Hello. Activity. Pizza. Sing. Cake. Presents. Goody bag. Goodbye.
The birthday party: Great for kids, not so much for adults. But it’s important that our children have friends and nurture those relationships, so when we receive that Hello Kitty or Spider-Man invitation, we RSVP “yes.” We take them to the party, and set them loose like free range chickens in a zoo/bounce house/arcade. The parents then spend the next two hours orbiting their child like the moon around the earth, keeping a sniper’s eye on them. Ever notice how many questionable decisions your child makes at a birthday party? That’s because you’re staring at him for two hours without interruption. No one could survive that kind of scrutiny.
A few weeks ago, I took my oldest son Jackson to his friend Luke’s birthday party. And you guessed it: Hello. Activity. Pizza. Sing. Cake. Presents. Goody bag. Goodbye. Jackson and the other kids bowled, played laser tag and drove go-karts. Meanwhile, the parents engaged in empty-calorie small talk about jobs, commutes and whether our lawns needed work. What we didn’t talk about was the elephant in the balloon-strewn room: One of the moms working on her laptop for the entire 120-minute soiree. During pizza and cake, she had her Macbook Pro open on the table. In the laser tag waiting area, she sat on a sofa, typing away, the glow of Microsoft Excel all over her stoic face. She did not participate in any conversations. She stayed completely to herself. (Full disclosure: The venue was relatively contained. The children were in no danger of wandering off into traffic.)
At first, I was appalled. Seriously? You brought your laptop to a child’s birthday party? Would it have killed you to stand around awkwardly and talk about your lawn? There seemed to be a total lack of social grace. Have you no manners? Is this the example you want to set for your child?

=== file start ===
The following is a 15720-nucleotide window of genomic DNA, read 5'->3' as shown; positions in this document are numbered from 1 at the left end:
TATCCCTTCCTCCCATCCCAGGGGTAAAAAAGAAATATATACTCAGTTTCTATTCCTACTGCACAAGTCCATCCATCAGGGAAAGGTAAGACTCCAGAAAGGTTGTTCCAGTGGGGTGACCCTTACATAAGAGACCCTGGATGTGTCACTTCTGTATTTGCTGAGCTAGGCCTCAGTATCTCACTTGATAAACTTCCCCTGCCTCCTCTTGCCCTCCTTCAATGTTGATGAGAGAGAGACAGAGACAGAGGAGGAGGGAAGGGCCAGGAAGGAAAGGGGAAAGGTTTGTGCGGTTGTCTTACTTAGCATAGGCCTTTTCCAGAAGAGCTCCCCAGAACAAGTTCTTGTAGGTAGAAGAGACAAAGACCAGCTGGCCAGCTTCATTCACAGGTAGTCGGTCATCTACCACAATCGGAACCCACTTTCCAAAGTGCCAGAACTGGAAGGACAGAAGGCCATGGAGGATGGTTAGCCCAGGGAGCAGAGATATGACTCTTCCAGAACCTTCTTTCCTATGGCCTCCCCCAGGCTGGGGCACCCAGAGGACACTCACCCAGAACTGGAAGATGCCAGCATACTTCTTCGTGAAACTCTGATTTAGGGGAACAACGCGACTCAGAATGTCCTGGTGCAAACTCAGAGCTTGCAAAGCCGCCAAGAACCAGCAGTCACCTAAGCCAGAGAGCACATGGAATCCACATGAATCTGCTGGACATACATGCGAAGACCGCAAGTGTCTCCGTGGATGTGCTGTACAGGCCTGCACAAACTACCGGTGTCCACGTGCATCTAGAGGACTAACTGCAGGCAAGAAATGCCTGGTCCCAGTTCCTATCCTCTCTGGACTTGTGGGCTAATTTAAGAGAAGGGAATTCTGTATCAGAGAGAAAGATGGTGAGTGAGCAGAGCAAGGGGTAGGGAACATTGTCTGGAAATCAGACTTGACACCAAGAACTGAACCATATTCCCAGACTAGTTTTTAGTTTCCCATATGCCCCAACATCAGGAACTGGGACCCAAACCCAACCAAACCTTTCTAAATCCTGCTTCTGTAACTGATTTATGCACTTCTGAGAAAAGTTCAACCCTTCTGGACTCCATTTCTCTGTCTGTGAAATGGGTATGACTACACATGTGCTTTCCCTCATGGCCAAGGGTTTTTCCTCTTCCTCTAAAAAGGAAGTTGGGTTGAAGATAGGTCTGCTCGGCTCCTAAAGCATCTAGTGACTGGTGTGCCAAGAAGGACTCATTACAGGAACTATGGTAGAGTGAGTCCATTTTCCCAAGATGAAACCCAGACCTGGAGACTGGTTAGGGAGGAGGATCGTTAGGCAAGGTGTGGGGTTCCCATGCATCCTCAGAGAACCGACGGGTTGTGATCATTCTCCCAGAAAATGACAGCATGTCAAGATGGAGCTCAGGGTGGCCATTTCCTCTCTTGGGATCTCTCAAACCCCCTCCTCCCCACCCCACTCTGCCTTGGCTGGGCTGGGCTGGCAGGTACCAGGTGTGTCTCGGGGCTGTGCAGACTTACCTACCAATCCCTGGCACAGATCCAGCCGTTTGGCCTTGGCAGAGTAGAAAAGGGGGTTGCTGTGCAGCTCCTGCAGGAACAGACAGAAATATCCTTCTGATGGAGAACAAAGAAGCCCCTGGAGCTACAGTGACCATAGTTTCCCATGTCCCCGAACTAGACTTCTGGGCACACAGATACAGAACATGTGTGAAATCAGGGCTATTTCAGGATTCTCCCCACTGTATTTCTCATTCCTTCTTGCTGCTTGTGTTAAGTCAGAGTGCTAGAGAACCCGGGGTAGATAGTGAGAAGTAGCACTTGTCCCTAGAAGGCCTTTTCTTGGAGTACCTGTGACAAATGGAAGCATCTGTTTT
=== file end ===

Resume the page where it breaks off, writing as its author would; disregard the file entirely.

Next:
But then I began to imagine the possibilities. What if she has a major deadline at work, and didn’t want her son to miss the party? What if she had put her child in front of the TV while she worked at home? Is that really a better option?
By the time I was driving home, I was strangely proud of her. For today’s moms and dads, time is precious. If I handed you two free hours right now, imagine all you could do. Grocery shop. Start those thank you notes. Pack tomorrow’s lunches. Schedule the tutor. Fold some laundry. Use the bathroom without carrying on a conversation through the door about a lost Beyblade. Sure, this mom could have glad-handed her way around the party and politely chatted with people she’ll never be friends with. But instead, she ignored our judging eyes, and made full use of her time.
Work is always within arm’s reach. It’s a vibration in your back pocket, or a text at a red light. We live in a hyper-productive, multitasking world that wants us all to do more with less. So we shouldn’t be surprised that a busy parent brought her laptop to a birthday party. This moment was inevitable. One day soon, birthday invites will announce, “Wi-Fi available.”
Of course, Laptop Mom will be judged harshly for her actions. The first person to bust through the status quo always is.